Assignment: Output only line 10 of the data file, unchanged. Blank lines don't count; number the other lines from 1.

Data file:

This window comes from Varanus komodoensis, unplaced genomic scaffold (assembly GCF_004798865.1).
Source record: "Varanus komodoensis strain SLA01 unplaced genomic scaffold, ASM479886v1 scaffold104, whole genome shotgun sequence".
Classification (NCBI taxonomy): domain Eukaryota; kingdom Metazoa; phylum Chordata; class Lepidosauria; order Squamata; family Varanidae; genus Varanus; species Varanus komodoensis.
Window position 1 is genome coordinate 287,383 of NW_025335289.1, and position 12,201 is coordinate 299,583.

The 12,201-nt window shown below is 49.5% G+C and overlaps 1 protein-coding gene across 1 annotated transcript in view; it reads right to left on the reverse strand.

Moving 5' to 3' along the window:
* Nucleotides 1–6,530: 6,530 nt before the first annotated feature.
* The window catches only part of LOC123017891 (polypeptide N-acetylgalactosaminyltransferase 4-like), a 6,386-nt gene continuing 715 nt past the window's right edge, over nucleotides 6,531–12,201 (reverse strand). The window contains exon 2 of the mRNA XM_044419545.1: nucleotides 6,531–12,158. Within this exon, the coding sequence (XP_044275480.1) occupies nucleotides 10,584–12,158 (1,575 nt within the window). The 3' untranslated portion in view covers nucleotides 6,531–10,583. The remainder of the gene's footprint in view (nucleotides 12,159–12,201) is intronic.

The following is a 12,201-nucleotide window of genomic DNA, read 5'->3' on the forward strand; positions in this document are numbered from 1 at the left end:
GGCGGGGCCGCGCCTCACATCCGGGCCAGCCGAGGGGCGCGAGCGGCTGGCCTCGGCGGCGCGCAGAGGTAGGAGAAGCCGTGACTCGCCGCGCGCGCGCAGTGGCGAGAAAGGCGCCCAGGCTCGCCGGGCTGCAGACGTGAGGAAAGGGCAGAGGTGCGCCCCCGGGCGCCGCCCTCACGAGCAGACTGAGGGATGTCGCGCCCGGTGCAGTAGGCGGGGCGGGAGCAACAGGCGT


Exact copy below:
GGCGGGGCCGCGCCTCACATCCGGGCCAGCCGAGGGGCGCGAGCGGCTGGCCTCGGCGGCGCGCAGAGGTAGGAGAAGCCGTGACTCGCCGCGCGCGCGCAGTGGCGAGAAAGGCGCCCAGGCTCGCCGGGCTGCAGACGTGAGGAAAGGGCAGAGGTGCGCCCCCGGGCGCCGCCCTCACGAGCAGACTGAGGGATGTCGCGCCCGGTGCAGTAGGCGGGGCGGGAGCAACAGGCGT